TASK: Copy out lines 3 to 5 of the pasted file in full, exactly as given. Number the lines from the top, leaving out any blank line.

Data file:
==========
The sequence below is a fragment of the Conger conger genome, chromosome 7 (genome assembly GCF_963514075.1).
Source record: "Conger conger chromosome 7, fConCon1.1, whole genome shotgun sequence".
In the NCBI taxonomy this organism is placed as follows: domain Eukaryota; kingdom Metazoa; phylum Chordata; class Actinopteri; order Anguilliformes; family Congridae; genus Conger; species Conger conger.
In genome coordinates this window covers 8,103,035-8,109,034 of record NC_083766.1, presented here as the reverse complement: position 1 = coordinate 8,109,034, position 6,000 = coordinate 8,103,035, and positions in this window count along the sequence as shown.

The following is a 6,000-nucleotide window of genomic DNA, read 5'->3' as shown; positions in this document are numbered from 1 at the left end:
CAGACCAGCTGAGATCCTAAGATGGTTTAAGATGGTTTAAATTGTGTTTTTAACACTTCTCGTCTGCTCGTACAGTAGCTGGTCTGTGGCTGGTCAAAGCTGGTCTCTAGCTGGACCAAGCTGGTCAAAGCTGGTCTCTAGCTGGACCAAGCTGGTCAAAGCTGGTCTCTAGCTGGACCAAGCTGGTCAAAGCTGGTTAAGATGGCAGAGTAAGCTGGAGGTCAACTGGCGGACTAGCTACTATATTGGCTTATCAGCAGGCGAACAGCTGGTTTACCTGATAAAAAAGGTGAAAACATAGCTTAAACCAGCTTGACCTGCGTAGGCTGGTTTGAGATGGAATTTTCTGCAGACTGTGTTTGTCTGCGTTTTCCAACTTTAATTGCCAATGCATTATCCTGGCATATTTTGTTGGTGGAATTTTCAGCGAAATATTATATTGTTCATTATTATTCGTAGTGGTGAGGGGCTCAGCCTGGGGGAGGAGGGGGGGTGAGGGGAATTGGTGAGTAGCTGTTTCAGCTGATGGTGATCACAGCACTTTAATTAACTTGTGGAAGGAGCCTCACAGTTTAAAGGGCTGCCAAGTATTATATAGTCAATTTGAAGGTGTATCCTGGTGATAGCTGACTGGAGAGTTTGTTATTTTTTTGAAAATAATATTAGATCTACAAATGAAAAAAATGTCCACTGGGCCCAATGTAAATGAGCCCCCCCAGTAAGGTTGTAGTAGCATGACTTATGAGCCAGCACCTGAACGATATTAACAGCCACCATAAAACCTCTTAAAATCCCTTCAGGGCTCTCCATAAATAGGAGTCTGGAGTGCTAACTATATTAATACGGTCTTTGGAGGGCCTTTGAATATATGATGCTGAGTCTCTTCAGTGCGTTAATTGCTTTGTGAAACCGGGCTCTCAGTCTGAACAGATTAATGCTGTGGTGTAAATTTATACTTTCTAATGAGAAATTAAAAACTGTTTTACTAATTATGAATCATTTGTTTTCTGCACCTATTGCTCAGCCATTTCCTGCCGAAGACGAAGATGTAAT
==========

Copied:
In the NCBI taxonomy this organism is placed as follows: domain Eukaryota; kingdom Metazoa; phylum Chordata; class Actinopteri; order Anguilliformes; family Congridae; genus Conger; species Conger conger.
In genome coordinates this window covers 8,103,035-8,109,034 of record NC_083766.1, presented here as the reverse complement: position 1 = coordinate 8,109,034, position 6,000 = coordinate 8,103,035, and positions in this window count along the sequence as shown.

The following is a 6,000-nucleotide window of genomic DNA, read 5'->3' as shown; positions in this document are numbered from 1 at the left end: